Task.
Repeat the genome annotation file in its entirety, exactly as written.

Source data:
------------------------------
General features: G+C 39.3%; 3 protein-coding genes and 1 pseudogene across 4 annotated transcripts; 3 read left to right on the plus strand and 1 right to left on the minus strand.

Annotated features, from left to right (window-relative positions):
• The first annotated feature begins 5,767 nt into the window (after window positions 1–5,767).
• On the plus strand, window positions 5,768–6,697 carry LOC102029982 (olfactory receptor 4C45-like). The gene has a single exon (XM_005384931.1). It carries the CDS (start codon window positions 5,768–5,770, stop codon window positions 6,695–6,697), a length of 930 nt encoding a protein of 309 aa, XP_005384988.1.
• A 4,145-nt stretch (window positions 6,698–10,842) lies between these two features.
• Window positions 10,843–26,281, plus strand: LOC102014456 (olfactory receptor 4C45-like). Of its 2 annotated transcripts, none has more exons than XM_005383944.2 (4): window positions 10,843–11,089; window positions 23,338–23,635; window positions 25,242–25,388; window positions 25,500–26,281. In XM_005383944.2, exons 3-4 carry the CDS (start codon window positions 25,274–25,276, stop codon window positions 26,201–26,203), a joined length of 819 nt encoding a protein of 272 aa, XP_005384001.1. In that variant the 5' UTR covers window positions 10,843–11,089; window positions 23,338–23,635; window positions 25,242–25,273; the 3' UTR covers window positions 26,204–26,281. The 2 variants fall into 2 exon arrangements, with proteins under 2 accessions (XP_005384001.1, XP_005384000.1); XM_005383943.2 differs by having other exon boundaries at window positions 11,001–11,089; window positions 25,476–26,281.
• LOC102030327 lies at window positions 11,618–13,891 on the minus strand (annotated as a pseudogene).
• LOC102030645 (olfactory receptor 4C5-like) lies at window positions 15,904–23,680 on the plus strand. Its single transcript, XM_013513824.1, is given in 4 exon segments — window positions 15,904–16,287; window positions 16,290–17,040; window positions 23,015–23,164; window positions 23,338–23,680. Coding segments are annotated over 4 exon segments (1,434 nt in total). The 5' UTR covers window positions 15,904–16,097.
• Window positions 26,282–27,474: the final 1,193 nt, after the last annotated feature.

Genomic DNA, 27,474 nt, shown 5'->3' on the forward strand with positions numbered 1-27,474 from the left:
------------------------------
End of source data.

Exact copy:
General features: G+C 39.3%; 3 protein-coding genes and 1 pseudogene across 4 annotated transcripts; 3 read left to right on the plus strand and 1 right to left on the minus strand.

Annotated features, from left to right (window-relative positions):
• The first annotated feature begins 5,767 nt into the window (after window positions 1–5,767).
• On the plus strand, window positions 5,768–6,697 carry LOC102029982 (olfactory receptor 4C45-like). The gene has a single exon (XM_005384931.1). It carries the CDS (start codon window positions 5,768–5,770, stop codon window positions 6,695–6,697), a length of 930 nt encoding a protein of 309 aa, XP_005384988.1.
• A 4,145-nt stretch (window positions 6,698–10,842) lies between these two features.
• Window positions 10,843–26,281, plus strand: LOC102014456 (olfactory receptor 4C45-like). Of its 2 annotated transcripts, none has more exons than XM_005383944.2 (4): window positions 10,843–11,089; window positions 23,338–23,635; window positions 25,242–25,388; window positions 25,500–26,281. In XM_005383944.2, exons 3-4 carry the CDS (start codon window positions 25,274–25,276, stop codon window positions 26,201–26,203), a joined length of 819 nt encoding a protein of 272 aa, XP_005384001.1. In that variant the 5' UTR covers window positions 10,843–11,089; window positions 23,338–23,635; window positions 25,242–25,273; the 3' UTR covers window positions 26,204–26,281. The 2 variants fall into 2 exon arrangements, with proteins under 2 accessions (XP_005384001.1, XP_005384000.1); XM_005383943.2 differs by having other exon boundaries at window positions 11,001–11,089; window positions 25,476–26,281.
• LOC102030327 lies at window positions 11,618–13,891 on the minus strand (annotated as a pseudogene).
• LOC102030645 (olfactory receptor 4C5-like) lies at window positions 15,904–23,680 on the plus strand. Its single transcript, XM_013513824.1, is given in 4 exon segments — window positions 15,904–16,287; window positions 16,290–17,040; window positions 23,015–23,164; window positions 23,338–23,680. Coding segments are annotated over 4 exon segments (1,434 nt in total). The 5' UTR covers window positions 15,904–16,097.
• Window positions 26,282–27,474: the final 1,193 nt, after the last annotated feature.

Genomic DNA, 27,474 nt, shown 5'->3' on the forward strand with positions numbered 1-27,474 from the left: